Professional advice-givers have been answering Americans' thorniest, most intimate questions since before the nation was founded. Women came to prominence in the field partly in reaction to the emotional conservatism of the 19th century. Apart from giving advice, they were also generous purveyors of either empathy or encouragement—and sometimes both. In conversation with Center for Women's History Director Valerie Paley, Jessica Weisberg discusses her new book, Asking for a Friend: Three Centuries of Advice on Life, Love, Money, and Other Burning Questions from a Nation Obsessed, with Center for Women’s History director Valerie Paley.
The War Against Breast Cancer
April 9, 6 – 7 pm, Skylight Gallery
Biographer and journalist Susan Hertog joins us at the Museum for a conversation with New-York Historical Society President & CEO Louise Mirrer, Ph.D., about entrepreneur and philanthropist Evelyn Lauder, the Breast Cancer Research Foundation, and The War Against Breast Cancer. Refreshments will be served.
Art and Women's Rights
March 16, 5:30 – 7 pm, Skylight Gallery
How did art promote women’s rights at the turn of the 20th century? Join us as historian and printmaker Carole Turbin, historian April F. Masten—author of Art Work: Women Artists and Democracy in Mid-Nineteenth Century New York—and curator Sarah Gordon discuss the role of art in the fight for suffrage. We’ll journey together on a casual walk through our Hotbed exhibition to explore activism and the influence of the Greenwich Village bohemian scene on the New York suffrage movement as well as how activists used visuals to seek social and political change.
Monumental Women: A Statue for Central Park
March 9, 5:30 – 7 pm, Skylight Gallery
Central Park currently boasts 23 statues of men. Conspicuously absent among them are portrayals of real women. Michele H. Bogart, professor of American visual culture studies at Stony Brook University, and Pam Elam, president of the Elizabeth Cady Stanton and Susan B. Anthony Statue Fund discuss the recent initiative to bring depictions of women's right's pioneers Elizabeth Cady Stanton and Susan B. Anthony into the park and into the larger conversation.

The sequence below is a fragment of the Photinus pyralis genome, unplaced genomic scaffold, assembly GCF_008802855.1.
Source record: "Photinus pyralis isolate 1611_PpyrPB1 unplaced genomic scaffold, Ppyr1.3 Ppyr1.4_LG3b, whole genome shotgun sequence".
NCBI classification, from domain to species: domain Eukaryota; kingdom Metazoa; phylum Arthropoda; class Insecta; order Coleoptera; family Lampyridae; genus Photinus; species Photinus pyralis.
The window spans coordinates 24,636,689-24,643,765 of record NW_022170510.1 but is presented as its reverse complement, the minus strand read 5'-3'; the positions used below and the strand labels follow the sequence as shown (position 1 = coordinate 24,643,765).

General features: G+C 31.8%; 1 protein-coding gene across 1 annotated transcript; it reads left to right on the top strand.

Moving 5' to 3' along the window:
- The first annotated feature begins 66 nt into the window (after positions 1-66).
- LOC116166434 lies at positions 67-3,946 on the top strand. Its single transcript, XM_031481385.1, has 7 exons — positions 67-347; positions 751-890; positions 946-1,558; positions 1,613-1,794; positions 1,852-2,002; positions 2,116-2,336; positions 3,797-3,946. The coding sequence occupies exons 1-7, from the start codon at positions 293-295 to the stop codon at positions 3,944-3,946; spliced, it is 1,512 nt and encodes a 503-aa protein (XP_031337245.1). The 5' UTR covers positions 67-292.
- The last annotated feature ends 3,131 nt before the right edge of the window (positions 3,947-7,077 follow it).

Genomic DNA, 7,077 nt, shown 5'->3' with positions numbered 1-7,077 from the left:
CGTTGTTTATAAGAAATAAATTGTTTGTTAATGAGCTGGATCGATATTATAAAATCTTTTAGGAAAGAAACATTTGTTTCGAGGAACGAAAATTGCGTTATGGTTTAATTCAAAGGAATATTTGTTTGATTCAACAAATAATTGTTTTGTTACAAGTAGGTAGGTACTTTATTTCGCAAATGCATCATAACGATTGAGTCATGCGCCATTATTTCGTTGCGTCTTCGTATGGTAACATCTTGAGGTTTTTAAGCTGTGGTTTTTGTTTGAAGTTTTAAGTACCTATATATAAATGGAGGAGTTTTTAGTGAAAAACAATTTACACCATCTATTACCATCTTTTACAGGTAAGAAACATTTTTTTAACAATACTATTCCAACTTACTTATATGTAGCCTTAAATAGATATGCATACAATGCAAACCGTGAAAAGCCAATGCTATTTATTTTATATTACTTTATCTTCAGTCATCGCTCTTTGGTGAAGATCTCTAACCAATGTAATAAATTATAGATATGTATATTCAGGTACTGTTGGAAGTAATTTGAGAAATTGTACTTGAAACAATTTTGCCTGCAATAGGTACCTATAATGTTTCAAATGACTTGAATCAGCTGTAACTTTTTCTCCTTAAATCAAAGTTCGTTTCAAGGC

Women and Work
January 17, 2018 – 7 pm cocktails - 7:30 pm discussion
New-York Historical’s President & CEO Louise Mirrer sits down with Ellevest CEO and co-founder Sallie Krawcheck to discuss women and work. Check out Krawcheck’s piece last week in the New York Times, “The Cost of Devaluing Women.”
Women of the Village
December 15, 2017 – 5 pm tour - 6 pm discussion
Leading scholars and Center for Women’s History Advisory Board members Blanche Wiesen Cook and Lara Vapnek talk with Hotbed curators Sarah Gordon and Joanna Scutts about how bohemian Greenwich Village incubated women's activism in early 20th-century New York. Before the discussion, join us for a curator-led tour of the exhibition.
Women in Journalism in the 21st Century
November 28, 2017 – 7 pm cocktails - 7:30 pm discussion
Join Joy-Ann Reid, MSNBC host and national correspondent, and Irin Carmon, journalist, commentator, and author of Notorious RBG: The Life and Times of Ruth Bader Ginsburg, for a conversation on women in journalism in the 21st Century.